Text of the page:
In Rio de Janeiro, a penthouse facing the Ipanema beach, a transformation that makes use of a large unified space, projected toward the horizon of the sea.

Ipanema is a barrio in the southern part of the city, but it is also the name of one of the world’s most famous beaches.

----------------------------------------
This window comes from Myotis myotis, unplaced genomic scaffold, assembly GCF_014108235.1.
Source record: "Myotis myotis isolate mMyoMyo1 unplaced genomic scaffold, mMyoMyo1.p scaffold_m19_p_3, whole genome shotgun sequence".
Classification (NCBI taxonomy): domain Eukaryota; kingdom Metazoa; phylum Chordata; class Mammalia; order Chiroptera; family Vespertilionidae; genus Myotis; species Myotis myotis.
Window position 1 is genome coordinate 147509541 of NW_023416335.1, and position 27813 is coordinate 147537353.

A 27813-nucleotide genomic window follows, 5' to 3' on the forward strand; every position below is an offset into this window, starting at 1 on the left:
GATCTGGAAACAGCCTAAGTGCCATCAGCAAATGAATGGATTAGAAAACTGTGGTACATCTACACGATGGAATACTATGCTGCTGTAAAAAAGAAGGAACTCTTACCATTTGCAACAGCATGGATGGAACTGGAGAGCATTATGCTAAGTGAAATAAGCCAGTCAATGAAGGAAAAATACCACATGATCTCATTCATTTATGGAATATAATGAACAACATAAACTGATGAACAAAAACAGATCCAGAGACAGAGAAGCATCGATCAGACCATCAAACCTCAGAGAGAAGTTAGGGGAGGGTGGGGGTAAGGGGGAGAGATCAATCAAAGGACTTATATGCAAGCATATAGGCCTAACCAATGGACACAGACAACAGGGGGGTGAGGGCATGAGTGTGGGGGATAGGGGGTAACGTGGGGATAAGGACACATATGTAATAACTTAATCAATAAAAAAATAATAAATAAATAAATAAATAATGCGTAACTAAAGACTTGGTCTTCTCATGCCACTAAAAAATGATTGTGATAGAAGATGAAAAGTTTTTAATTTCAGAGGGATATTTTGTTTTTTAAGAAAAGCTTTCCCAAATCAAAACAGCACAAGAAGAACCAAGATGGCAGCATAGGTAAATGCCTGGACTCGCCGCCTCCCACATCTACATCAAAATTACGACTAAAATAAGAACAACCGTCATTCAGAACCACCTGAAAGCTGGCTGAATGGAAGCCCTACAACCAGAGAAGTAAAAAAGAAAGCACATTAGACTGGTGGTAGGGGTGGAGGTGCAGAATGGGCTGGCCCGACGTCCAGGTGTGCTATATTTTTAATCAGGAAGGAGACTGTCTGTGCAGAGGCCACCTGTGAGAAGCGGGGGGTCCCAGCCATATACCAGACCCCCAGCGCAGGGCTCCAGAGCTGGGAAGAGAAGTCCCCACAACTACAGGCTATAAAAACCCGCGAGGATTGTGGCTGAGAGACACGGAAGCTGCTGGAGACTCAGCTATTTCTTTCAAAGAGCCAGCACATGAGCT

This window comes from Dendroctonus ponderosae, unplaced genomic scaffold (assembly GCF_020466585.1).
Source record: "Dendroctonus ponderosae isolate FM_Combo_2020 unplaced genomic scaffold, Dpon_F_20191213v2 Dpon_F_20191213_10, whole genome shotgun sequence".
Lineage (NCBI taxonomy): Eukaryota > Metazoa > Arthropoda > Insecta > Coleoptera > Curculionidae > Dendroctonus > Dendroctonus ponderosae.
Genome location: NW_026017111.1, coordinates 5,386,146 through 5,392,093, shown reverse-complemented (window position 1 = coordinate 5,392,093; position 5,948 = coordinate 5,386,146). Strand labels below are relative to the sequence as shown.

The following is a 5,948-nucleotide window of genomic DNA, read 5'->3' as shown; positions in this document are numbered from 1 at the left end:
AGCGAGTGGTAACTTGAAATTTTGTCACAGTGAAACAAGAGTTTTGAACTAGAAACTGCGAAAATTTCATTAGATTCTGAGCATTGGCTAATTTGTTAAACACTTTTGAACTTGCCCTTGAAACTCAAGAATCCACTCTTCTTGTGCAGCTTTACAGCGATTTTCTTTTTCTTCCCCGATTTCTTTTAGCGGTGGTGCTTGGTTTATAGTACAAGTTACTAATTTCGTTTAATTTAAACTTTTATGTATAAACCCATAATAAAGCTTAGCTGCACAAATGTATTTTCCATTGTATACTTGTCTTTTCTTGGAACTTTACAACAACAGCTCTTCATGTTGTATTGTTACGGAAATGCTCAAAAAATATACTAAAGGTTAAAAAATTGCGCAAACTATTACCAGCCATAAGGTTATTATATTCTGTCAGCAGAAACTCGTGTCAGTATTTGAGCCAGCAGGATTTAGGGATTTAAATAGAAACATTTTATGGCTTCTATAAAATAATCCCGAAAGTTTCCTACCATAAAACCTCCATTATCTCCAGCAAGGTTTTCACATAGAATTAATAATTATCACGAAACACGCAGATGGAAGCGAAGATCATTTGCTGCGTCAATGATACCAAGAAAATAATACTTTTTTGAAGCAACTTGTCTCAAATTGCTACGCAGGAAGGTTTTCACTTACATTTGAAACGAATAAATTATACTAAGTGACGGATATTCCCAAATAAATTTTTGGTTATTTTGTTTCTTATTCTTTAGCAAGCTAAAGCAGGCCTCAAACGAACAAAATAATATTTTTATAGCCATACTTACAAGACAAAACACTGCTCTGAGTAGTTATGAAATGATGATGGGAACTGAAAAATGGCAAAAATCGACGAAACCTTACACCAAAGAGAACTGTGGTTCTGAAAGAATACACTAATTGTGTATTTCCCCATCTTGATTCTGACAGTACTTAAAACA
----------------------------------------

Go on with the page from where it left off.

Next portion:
Its image is linked to the long sandy shore stretching along the city of Rio, but also to the famous song “Garota de Ipanema” the poet Vinicius de Moraes and the composer Antonio Carlos Jobim wrote in the early 1960s. Ipanema is a reference point of the Brazilian imaginary, and taking a look at this famous beach from your own house is a special privilege indeed. The redesign project of this big penthouse with an area of about 650 m2 is the work of Arthur Casas, done with the aim of exploiting the spectacular view and the great length of the continuous glazing (25 meters). The existing glazing corresponds to a large unified space, freed of its dividers now, which becomes the heart of the house, containing the entire daytime area with a kitchen connected by a fullheight door that opens completely. Five strong cylindrical columns transform the structural pillars into essential sculptural features, while beside the unified space, and still with a view of the beach, the master bedroom with its own bath is almost like a complete, independent cell in the new overall layout. The penthouse is split into two separate zones, with the entrance, stairwell and elevator at the center. To the right, the living area faces the view of the beach and the sea, while to the left the nighttime area has three bedrooms with baths, a service space and a home theater zone. The large open living area is paced by the rhythm of the columns that form a sort of internal enclosure, together with the pillar that supports a custom suspended fireplace. A ‘room inside a room’, containing custom furnishings and Brazilian modern vintage pieces. In the back, facing the kitchen, as a functional conclusion, the long dining table specially designed for this space is joined by a wooden cabinet hung from the wall, in tune with the linear character of the overall image. Clear lines and flat surfaces are also emphasized by the thick suspended wooden element that functions as a counter or a seat, running along the base of the big window. The materic and chromatic range of light hues, like the white of the walls and ceilings and the Jerusalem Limestone of the floors in the living area, reprised for the top of the dining table, contribute to create a luminous, sunny space